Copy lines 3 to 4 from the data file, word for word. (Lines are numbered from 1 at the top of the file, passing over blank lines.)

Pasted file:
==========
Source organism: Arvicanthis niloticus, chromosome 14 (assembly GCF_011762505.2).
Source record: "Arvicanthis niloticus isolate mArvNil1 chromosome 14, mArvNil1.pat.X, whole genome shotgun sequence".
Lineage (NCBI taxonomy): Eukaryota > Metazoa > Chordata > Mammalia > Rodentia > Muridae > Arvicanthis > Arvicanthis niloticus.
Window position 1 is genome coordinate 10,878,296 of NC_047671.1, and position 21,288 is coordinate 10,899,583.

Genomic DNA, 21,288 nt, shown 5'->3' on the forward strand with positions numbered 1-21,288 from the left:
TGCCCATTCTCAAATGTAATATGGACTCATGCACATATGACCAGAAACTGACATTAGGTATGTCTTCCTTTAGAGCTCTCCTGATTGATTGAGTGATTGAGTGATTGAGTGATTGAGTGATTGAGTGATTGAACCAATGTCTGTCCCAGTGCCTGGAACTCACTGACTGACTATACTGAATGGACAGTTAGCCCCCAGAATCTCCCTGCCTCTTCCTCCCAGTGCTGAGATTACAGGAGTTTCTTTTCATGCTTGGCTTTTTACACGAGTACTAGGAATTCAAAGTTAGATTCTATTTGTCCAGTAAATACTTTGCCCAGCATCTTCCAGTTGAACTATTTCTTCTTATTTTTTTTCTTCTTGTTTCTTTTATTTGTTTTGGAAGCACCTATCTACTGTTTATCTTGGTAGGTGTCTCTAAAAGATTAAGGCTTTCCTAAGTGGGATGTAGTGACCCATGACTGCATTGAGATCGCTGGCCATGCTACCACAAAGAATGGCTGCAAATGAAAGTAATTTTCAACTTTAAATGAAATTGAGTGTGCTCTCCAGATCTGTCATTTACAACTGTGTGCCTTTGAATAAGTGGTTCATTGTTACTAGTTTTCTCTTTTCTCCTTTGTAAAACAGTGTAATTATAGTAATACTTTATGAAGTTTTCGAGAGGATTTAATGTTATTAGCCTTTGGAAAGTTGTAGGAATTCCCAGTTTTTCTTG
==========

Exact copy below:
Lineage (NCBI taxonomy): Eukaryota > Metazoa > Chordata > Mammalia > Rodentia > Muridae > Arvicanthis > Arvicanthis niloticus.
Window position 1 is genome coordinate 10,878,296 of NC_047671.1, and position 21,288 is coordinate 10,899,583.